Maintaining a linguistic balance, the share of French in the overall integration rises to more than 90%, while it was around 50%, explains Charles Castonguay in his “Le français en chute libre, la new language dynamics in Quebec” (French Quebec). movement). The first factor in the decline of French in Quebec, according to him, is the significant increase in immigration since the beginning of the 21st century. “Immigrants struggling to Frenchize”, he already mentioned last year TV5 World.
Protected by the Government of Canada An immigration strategy Support the integration of French-speaking newcomers and build the capacity of francophone communities, with the aim of increasing francophone immigration to the country outside of Quebec, to reach a target of 4.4% by 2023.
But despite this favorable selection policy for French, the attraction of English remains strong and allophones still make linguistic transfers towards English, especially due to the high vitality of English in the labor market.
“As in the past, immigration has contributed to this trend, as most immigrants turn to English after arriving in the country.”
– An excerpt from Statistics Canada’s report on the 2021 Census
According to Charles Castonguay, it was necessary to take concrete measures to correct the situation of the French in the Quebec region, and French-speaking immigration in Canada would “fail”. In particular, the researcher considers it desirable to direct francophone immigration towards Quebec so that it benefits all Canadian francophones.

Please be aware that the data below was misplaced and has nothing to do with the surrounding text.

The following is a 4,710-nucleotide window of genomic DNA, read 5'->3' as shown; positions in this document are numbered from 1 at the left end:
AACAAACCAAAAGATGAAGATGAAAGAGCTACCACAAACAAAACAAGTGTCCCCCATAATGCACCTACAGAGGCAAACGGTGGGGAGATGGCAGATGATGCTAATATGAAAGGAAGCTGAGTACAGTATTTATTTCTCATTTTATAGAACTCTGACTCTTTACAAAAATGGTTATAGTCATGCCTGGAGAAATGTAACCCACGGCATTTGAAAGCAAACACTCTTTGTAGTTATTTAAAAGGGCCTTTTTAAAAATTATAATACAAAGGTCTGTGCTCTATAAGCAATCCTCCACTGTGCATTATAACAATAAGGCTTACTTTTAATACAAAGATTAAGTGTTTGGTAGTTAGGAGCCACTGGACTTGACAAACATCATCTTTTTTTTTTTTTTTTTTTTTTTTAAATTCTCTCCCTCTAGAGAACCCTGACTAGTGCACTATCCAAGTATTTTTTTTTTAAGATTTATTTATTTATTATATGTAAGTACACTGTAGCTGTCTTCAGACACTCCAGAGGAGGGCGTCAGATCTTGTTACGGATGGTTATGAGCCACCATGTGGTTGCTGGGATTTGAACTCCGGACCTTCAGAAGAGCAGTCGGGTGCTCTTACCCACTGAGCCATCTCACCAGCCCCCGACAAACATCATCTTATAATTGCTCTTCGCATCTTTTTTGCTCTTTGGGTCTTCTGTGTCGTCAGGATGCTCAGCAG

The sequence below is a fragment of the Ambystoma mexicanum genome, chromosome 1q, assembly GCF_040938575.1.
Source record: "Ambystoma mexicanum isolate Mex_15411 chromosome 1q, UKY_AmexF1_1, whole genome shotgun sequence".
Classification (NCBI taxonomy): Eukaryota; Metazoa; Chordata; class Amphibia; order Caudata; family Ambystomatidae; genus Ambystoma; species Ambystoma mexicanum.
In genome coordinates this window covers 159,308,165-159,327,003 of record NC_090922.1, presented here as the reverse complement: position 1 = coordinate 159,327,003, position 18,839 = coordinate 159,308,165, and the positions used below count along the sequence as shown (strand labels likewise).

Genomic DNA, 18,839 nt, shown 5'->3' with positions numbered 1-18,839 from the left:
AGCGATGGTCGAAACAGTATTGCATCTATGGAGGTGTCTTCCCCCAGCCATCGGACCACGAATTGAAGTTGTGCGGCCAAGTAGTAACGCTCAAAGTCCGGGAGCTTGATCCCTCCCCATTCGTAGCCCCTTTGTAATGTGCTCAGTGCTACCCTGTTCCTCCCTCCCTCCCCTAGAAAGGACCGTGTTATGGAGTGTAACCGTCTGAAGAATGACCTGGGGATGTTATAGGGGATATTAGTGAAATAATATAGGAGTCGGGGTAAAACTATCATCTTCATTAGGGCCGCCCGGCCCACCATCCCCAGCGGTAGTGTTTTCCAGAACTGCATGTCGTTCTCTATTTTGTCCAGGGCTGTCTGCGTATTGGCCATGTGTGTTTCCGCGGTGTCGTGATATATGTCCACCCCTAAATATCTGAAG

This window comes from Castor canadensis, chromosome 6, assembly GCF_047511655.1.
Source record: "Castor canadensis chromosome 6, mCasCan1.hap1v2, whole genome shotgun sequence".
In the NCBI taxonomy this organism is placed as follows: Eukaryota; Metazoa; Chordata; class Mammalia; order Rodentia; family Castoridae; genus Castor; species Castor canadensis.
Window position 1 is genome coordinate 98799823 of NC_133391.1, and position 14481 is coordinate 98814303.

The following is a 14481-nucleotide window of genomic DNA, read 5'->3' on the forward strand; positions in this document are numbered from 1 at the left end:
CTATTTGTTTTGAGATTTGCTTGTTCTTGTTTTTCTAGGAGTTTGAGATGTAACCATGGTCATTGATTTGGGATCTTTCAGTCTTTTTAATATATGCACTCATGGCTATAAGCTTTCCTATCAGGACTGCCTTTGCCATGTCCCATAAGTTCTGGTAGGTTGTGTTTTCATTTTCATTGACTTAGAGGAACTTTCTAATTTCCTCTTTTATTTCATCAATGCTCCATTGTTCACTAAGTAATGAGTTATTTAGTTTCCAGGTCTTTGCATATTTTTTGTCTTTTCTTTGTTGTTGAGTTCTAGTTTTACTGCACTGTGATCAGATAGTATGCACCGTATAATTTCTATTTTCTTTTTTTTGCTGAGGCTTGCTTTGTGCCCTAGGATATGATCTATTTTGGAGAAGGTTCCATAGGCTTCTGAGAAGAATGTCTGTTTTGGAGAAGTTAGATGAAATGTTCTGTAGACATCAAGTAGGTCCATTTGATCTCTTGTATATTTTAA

A “linguistic renaissance” without consequence?
The census was published against the backdrop of intense efforts to protect the French in Quebec. The last linguistic law, Act 96 Adopted on May 23, it restricts the use of English in government services, businesses and public spaces, makes learning French a fundamental right and duty of all immigrants and Anglophones, and requires businesses to favor French in their stores.
The law is set to come into effect from September 1, specifically, and will cover all companies with 25 to 49 employees. Charter of the French Language of 1977 (making French the “official language” of Quebec), as well as businesses subject to federal jurisdiction, such as banks. A text that is perceived by English speakers as a new act of “retrieval” is considered discriminatory against English speakers and allophones.
So the debate on language is a very sensitive and explosive matter CanadaAn officially bilingual country, thousands of demonstrators protested against Act 96 last May.
“This is the beginning of a great linguistic renaissance,” said Simon Jolin-Barrett, the minister carrying the law, and qualified the law as a “first step” toward a French-speaking Quebec. According to him, the figures released by Statistics Canada on Wednesday demonstrate the “all relevance of Act 96,” he responded on Twitter on Thursday.
Census data released today once again demonstrates the worrisome decline of French in Quebec. They thereby demonstrate the full relevance of Act 96. #polqc
Read my full report here https://t.co/xw8HIoMcSR
— Simon Jolin-Barrett (@SJB_CAQ) August 18, 2022
When adopting the law, Quebec’s Premier François Legault went so far as to raise a question of “survival”, estimating that without a linguistic framework Quebec would undergo “Lucianization”. at This state in South America was once the majority language of FrenchIt has almost become an extinct language.
“Alcohol enthusiast. Twitter ninja. Tv lover. Falls down a lot. Hipster-friendly coffee geek.”